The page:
The Café Parlez’ selection for January is Lucky Us by Amy Bloom. Disappointed by their families, Iris, the hopeful star, and Eva, her sidekick, travel through 1940s America in search of fame and fortune. Driving in a stolen station wagon, they travel from small-town Ohio to an unexpected and sensuous Hollywood, and to the jazz clubs and golden mansions of Long Island. This thrilling and resonant novel about success and failure is a great way to start our 2017 season: “Best Bets for Book Clubs.” We will discuss this book on Thursday, January 26 at 6:30 pm. Books are available at the desk.

Plumb Library Knitters (and Crocheters) meets on Mondays at 6:30 pm. Bring your latest project, get advice on a problem or a new project, or just have fun hanging out with other knitters. Chocolate is always served.

Have you ever wondered what 3D Printing is all about? Drop by the library on Saturday, January 28 from 11:00 am – 12:00 pm for a demonstration of a 3D printer presented by Elizabeth Sherry of the Mattapoisett Free Public Library. 3D printers can be used to make everything from a toy to a prosthetic arm to a computer part. Come by and see what it’s all about!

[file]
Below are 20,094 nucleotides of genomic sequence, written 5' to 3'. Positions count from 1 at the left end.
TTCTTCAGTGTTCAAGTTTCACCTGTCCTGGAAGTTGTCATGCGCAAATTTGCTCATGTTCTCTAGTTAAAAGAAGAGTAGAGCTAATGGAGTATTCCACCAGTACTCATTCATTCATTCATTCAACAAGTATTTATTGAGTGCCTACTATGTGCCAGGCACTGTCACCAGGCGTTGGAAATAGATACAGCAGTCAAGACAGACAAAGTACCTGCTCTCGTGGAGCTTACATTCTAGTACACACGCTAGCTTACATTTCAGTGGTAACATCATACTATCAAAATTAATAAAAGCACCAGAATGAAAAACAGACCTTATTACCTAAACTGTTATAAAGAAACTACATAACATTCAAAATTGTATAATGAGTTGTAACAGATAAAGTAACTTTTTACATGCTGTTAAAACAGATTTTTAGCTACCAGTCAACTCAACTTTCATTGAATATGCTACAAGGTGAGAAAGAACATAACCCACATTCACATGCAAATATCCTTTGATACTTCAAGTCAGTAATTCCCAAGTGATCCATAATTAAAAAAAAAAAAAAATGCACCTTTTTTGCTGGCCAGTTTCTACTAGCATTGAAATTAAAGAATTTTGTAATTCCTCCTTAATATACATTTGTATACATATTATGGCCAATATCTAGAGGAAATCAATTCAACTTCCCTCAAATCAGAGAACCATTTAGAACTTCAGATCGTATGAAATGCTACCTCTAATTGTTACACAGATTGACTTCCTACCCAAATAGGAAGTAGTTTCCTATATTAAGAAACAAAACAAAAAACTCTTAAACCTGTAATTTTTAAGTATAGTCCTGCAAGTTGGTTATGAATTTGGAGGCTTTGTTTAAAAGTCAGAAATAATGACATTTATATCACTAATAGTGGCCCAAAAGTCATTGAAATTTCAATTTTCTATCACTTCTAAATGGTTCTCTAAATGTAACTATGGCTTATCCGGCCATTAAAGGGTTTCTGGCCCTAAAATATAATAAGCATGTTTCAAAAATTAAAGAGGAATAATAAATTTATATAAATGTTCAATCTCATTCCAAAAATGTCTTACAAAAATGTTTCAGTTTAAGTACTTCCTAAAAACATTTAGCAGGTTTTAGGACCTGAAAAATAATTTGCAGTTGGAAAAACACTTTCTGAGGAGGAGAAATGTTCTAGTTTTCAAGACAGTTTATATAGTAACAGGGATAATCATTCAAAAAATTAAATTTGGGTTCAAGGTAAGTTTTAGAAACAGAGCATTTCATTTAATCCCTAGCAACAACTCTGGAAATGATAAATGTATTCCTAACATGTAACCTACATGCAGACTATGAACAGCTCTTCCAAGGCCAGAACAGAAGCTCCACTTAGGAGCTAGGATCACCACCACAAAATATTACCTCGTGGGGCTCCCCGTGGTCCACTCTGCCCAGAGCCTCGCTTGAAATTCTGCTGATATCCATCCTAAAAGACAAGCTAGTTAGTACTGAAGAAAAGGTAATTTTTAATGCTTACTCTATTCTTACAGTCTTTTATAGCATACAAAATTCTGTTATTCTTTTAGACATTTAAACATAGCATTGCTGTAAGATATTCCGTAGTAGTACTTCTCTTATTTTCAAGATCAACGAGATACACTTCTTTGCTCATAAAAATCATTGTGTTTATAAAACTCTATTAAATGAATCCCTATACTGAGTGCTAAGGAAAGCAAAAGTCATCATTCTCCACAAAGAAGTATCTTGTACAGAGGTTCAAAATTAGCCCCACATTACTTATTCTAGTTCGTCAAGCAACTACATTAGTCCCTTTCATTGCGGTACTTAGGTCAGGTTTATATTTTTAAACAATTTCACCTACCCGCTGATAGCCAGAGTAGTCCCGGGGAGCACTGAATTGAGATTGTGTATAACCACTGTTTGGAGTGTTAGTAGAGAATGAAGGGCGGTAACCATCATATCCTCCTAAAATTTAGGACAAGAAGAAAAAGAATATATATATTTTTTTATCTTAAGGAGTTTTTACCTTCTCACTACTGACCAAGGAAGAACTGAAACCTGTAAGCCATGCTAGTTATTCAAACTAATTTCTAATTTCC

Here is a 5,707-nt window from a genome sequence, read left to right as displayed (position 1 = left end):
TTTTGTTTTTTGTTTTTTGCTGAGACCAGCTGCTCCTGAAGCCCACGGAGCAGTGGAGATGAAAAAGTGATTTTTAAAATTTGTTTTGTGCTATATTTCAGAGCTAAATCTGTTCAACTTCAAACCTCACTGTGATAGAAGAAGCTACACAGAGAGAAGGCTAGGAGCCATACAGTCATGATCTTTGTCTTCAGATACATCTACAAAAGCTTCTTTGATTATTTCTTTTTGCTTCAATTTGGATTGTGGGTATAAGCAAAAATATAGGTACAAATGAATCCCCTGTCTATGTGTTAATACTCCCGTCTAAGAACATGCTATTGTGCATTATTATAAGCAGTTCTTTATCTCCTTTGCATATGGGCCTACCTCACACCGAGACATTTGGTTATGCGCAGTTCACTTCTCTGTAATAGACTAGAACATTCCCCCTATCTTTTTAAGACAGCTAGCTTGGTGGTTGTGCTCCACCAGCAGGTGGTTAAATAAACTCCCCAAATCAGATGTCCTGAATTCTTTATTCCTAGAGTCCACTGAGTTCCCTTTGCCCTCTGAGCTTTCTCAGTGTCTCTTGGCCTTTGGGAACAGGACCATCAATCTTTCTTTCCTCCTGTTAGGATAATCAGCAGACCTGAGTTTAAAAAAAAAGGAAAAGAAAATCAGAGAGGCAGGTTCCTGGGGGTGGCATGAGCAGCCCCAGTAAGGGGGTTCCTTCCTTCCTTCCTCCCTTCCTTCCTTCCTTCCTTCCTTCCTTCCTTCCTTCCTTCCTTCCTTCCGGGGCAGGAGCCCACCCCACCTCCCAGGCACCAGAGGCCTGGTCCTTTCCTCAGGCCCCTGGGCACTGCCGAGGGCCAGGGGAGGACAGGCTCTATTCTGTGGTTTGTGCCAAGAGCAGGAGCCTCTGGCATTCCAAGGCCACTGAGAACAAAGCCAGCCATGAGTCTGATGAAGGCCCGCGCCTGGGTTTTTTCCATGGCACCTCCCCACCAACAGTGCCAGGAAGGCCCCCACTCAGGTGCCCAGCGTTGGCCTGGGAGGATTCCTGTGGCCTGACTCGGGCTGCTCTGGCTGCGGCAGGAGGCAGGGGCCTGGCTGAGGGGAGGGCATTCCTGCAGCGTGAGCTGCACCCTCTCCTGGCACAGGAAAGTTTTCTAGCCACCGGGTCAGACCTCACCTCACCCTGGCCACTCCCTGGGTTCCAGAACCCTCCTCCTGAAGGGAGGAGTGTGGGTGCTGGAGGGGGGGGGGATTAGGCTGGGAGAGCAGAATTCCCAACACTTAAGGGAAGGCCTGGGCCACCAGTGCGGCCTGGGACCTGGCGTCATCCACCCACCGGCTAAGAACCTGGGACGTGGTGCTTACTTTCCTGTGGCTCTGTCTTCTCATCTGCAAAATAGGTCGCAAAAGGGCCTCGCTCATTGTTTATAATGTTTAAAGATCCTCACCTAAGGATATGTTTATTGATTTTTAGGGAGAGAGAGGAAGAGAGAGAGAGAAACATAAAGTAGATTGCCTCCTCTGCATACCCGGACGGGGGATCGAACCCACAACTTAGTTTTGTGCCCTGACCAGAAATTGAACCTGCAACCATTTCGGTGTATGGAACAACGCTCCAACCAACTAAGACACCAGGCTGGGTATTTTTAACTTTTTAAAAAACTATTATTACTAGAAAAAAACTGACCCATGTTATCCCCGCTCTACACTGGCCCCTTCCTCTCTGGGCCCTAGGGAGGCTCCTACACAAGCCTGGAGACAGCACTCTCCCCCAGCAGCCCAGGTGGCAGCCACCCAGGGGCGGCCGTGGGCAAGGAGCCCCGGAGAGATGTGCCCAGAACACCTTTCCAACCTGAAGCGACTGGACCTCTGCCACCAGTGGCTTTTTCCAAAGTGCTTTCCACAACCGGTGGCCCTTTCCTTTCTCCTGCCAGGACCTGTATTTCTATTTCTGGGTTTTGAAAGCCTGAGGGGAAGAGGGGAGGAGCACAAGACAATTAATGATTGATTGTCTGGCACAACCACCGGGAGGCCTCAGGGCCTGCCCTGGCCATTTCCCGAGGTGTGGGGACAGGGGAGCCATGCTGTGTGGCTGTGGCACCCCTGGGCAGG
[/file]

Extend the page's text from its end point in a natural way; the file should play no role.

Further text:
On Saturday, February 4 from 10:00 am – 2:00 pm, Plumb Library is celebrating “Take Your Child to the Library Day” with a host of activities. Sign up at the Event Calendar for two Music and Movement sessions with SongShine Music. Meet members of the Board of Trustees, the Friends Board, the Junior Friends, or the staff. We will be demonstrating our online services such as Overdrive, Freegal, NoveList, and Enterprise, plus two online services for children: Tumblebooks and ABC Mouse. Enter for several prize drawings. If you bring a friend who gets a library card, you can put in an extra entry for a prize. Free books and refreshments will be available while supplies last.

For more information on these and any of our programs, call the library at 508-763-8600 or visit our website and Events Calendar at

Town Officials Disclose Sprague’s Cove History

In light of a $33,000 fine for the unpermitted rock formation – a seawall as per the U.S. Army Corps of Engineers – at Sprague’s Cove, Marion Town Administrator Paul Dawson and the Board of Selectmen answered resident Sherman Briggs’ request for disclosure on who performed the unpermitted work and who authorized it.

During the January 3 selectmen’s meeting, Briggs asked the selectmen and Dawson for the name of who was responsible for the work that resulted in the fine, and Dawson and selectmen all agreed that no one knew who it was.